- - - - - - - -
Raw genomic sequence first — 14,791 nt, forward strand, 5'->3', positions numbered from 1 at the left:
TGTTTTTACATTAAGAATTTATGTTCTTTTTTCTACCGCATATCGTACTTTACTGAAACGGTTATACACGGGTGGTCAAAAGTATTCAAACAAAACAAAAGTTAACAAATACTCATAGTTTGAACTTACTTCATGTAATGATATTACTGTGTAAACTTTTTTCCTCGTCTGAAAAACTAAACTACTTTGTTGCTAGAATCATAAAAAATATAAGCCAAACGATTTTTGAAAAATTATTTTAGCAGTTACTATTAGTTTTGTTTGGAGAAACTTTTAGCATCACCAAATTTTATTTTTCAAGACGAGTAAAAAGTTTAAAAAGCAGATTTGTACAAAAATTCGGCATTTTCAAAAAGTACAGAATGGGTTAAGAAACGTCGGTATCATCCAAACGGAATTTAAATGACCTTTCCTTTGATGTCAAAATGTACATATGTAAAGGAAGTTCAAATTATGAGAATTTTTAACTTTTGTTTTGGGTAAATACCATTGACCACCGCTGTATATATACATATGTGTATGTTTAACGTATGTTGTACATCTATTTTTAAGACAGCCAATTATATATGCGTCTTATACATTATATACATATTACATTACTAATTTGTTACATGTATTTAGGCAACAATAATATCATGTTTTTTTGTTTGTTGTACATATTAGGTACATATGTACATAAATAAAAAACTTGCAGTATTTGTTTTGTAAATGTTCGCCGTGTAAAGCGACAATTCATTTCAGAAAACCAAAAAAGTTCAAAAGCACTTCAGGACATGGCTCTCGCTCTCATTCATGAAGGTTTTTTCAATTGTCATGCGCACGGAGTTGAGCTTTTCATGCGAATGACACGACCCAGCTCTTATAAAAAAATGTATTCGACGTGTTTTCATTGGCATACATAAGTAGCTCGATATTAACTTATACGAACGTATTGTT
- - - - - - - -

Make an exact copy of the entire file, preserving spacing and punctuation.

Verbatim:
Raw genomic sequence first — 14,791 nt, forward strand, 5'->3', positions numbered from 1 at the left:
TGTTTTTACATTAAGAATTTATGTTCTTTTTTCTACCGCATATCGTACTTTACTGAAACGGTTATACACGGGTGGTCAAAAGTATTCAAACAAAACAAAAGTTAACAAATACTCATAGTTTGAACTTACTTCATGTAATGATATTACTGTGTAAACTTTTTTCCTCGTCTGAAAAACTAAACTACTTTGTTGCTAGAATCATAAAAAATATAAGCCAAACGATTTTTGAAAAATTATTTTAGCAGTTACTATTAGTTTTGTTTGGAGAAACTTTTAGCATCACCAAATTTTATTTTTCAAGACGAGTAAAAAGTTTAAAAAGCAGATTTGTACAAAAATTCGGCATTTTCAAAAAGTACAGAATGGGTTAAGAAACGTCGGTATCATCCAAACGGAATTTAAATGACCTTTCCTTTGATGTCAAAATGTACATATGTAAAGGAAGTTCAAATTATGAGAATTTTTAACTTTTGTTTTGGGTAAATACCATTGACCACCGCTGTATATATACATATGTGTATGTTTAACGTATGTTGTACATCTATTTTTAAGACAGCCAATTATATATGCGTCTTATACATTATATACATATTACATTACTAATTTGTTACATGTATTTAGGCAACAATAATATCATGTTTTTTTGTTTGTTGTACATATTAGGTACATATGTACATAAATAAAAAACTTGCAGTATTTGTTTTGTAAATGTTCGCCGTGTAAAGCGACAATTCATTTCAGAAAACCAAAAAAGTTCAAAAGCACTTCAGGACATGGCTCTCGCTCTCATTCATGAAGGTTTTTTCAATTGTCATGCGCACGGAGTTGAGCTTTTCATGCGAATGACACGACCCAGCTCTTATAAAAAAATGTATTCGACGTGTTTTCATTGGCATACATAAGTAGCTCGATATTAACTTATACGAACGTATTGTT